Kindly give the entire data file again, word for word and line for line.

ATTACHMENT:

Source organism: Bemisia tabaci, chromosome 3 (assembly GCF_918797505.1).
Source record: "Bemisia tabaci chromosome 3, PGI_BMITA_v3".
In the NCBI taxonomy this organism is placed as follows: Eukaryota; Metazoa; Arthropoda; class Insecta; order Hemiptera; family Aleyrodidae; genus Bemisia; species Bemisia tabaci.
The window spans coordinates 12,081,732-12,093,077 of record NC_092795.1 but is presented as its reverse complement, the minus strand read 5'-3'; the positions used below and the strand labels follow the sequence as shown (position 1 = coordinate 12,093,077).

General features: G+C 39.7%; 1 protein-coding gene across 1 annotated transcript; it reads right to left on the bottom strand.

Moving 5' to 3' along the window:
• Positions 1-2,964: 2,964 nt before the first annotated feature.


Source organism: Bemisia tabaci, chromosome 3 (assembly GCF_918797505.1).
Source record: "Bemisia tabaci chromosome 3, PGI_BMITA_v3".
In the NCBI taxonomy this organism is placed as follows: Eukaryota; Metazoa; Arthropoda; class Insecta; order Hemiptera; family Aleyrodidae; genus Bemisia; species Bemisia tabaci.
The window spans coordinates 12,081,732-12,093,077 of record NC_092795.1 but is presented as its reverse complement, the minus strand read 5'-3'; the positions used below and the strand labels follow the sequence as shown (position 1 = coordinate 12,093,077).

General features: G+C 39.7%; 1 protein-coding gene across 1 annotated transcript; it reads right to left on the bottom strand.

Moving 5' to 3' along the window:
• Positions 1-2,964: 2,964 nt before the first annotated feature.